De Beauvoir’s picture of ethical political activity is starkly opposed to the rigidity and orthodoxy of most revolutionary movements: she thinks every individual must separately and constantly evaluate the motivations behind and likely results of their actions, and that being part of the right “cause” is meaningless because any cause can turn oppressive at any moment. Yet she still leaves open the crucial question that has underlain the third section of her book: when and how can the oppressed legitimately violate freedom in order to win their freedom?
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Nevertheless, de Beauvoir thinks she can still clarify the criteria of such ethical decision-making further. First, “the individual as such” must be the end of actions, rather than “a class, a nation, or a collectivity.” This is because of the “concrete bond between freedom and existence”—the fact that improving people’s lives does not matter unless they can pursue joy in the first place. Yet politics’ preference for the collective, long-term good over the short-term, individual good makes sense insofar as it refuses to “sacrifice the future to the present.”
De Beauvoir summarizes the argument at the center of the previous section of Part Three. She does not reject the possibility of acting for the sake of a better future (since that is the foundation of politics), but rather seems to see respect for the freedom of the present as a litmus test on the legitimacy of claims about the future.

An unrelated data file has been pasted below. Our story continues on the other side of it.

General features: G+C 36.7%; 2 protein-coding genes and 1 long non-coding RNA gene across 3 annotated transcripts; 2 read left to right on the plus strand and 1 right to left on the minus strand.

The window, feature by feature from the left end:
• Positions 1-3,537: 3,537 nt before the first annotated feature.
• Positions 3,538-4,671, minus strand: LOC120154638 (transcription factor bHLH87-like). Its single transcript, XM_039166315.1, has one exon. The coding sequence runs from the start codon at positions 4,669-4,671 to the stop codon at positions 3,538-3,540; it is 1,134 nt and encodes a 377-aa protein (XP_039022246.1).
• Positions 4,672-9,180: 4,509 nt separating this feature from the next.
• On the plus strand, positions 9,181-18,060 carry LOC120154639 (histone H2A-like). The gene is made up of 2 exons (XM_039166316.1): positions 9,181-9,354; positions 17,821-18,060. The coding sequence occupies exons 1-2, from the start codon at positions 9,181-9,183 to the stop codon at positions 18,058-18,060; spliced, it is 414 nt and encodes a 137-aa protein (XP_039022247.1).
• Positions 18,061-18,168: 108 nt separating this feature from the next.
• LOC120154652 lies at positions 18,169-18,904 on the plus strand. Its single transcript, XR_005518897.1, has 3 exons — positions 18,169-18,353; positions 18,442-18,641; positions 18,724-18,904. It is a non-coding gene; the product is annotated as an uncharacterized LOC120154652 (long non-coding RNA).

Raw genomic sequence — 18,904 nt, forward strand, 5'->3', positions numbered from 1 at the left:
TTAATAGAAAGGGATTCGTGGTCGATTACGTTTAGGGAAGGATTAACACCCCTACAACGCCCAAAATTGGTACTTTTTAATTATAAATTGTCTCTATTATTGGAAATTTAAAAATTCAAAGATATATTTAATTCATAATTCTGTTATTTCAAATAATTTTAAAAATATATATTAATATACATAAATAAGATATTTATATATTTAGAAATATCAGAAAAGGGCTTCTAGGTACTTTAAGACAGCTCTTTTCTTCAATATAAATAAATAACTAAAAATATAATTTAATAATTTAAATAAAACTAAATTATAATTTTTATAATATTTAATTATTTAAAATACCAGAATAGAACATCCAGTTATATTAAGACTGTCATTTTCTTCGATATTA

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Moreover, it is impossible “to fulfill the will of every man,” and in fact it is rather undesirable when others will evil or deny their freedom. But violence is acceptable only when “it opens concrete possibilities to the freedom which I am trying to save,” and committing it confers responsibility for the well-being of others. In their concrete decisions, people are constantly caught between their responsibility to pursue freedom and their responsibility not to trample on others’ freedom, including their right to make errors. This means that “oppos[ing] willful acts which one considers perverted” is not a sufficient pretext for violence, and also that powerful people who govern others on the basis of those others’ supposed ignorance are violating freedom (because they are acting in ignorance of the nature of others’ freedom).